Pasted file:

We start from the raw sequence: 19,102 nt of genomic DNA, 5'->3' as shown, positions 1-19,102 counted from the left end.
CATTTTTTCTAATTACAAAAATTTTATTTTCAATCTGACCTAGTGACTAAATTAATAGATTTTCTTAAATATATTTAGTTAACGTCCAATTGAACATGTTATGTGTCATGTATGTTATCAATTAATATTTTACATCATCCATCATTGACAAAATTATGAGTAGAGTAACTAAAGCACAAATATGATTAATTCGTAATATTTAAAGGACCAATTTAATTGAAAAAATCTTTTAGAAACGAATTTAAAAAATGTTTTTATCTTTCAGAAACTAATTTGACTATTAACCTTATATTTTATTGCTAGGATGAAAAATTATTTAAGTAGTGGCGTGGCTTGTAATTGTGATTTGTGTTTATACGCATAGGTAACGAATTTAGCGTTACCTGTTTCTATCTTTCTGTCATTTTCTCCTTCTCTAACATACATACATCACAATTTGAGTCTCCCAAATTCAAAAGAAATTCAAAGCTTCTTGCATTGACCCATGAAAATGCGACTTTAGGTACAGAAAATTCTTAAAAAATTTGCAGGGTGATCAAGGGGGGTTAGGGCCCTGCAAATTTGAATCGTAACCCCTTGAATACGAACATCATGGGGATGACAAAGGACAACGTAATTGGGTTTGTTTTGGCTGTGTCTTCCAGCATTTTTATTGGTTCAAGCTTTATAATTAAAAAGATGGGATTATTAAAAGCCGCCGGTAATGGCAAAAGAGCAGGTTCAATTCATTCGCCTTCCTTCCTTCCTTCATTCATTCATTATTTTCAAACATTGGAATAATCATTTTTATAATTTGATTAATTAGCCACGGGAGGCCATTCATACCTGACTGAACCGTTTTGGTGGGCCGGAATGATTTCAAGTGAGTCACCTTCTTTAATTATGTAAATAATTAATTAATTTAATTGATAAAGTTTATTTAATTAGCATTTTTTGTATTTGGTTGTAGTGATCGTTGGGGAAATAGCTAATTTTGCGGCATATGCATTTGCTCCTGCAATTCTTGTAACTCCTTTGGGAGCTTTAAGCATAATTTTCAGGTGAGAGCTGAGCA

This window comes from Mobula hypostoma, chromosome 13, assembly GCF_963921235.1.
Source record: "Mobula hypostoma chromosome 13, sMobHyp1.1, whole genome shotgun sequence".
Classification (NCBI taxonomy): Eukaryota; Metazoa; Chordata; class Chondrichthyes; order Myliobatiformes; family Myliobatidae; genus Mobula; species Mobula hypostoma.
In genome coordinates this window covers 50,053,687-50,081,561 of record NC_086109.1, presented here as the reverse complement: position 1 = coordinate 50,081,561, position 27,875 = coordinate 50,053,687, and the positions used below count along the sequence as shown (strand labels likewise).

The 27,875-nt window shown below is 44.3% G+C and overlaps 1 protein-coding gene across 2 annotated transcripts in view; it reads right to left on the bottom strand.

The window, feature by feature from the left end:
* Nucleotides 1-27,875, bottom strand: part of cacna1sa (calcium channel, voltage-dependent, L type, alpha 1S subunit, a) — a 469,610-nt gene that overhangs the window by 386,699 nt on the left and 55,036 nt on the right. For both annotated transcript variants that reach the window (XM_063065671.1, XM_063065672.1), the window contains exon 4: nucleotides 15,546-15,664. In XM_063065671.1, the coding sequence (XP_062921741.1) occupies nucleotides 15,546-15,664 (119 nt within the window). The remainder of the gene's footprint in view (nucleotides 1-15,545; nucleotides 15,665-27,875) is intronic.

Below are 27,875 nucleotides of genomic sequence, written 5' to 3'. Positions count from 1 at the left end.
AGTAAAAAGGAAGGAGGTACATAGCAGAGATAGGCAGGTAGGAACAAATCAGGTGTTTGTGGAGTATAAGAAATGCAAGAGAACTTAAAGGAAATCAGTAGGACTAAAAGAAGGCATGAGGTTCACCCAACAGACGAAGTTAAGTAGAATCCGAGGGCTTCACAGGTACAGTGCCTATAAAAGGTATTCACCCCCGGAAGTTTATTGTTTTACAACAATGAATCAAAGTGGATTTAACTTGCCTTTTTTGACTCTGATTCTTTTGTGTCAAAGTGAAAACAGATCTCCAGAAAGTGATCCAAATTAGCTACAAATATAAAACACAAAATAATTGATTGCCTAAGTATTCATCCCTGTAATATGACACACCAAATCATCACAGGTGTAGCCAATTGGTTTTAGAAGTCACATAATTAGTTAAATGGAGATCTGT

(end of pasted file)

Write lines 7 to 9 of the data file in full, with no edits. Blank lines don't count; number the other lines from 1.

The 27,875-nt window shown below is 44.3% G+C and overlaps 1 protein-coding gene across 2 annotated transcripts in view; it reads right to left on the bottom strand.

The window, feature by feature from the left end:
* Nucleotides 1-27,875, bottom strand: part of cacna1sa (calcium channel, voltage-dependent, L type, alpha 1S subunit, a) — a 469,610-nt gene that overhangs the window by 386,699 nt on the left and 55,036 nt on the right. For both annotated transcript variants that reach the window (XM_063065671.1, XM_063065672.1), the window contains exon 4: nucleotides 15,546-15,664. In XM_063065671.1, the coding sequence (XP_062921741.1) occupies nucleotides 15,546-15,664 (119 nt within the window). The remainder of the gene's footprint in view (nucleotides 1-15,545; nucleotides 15,665-27,875) is intronic.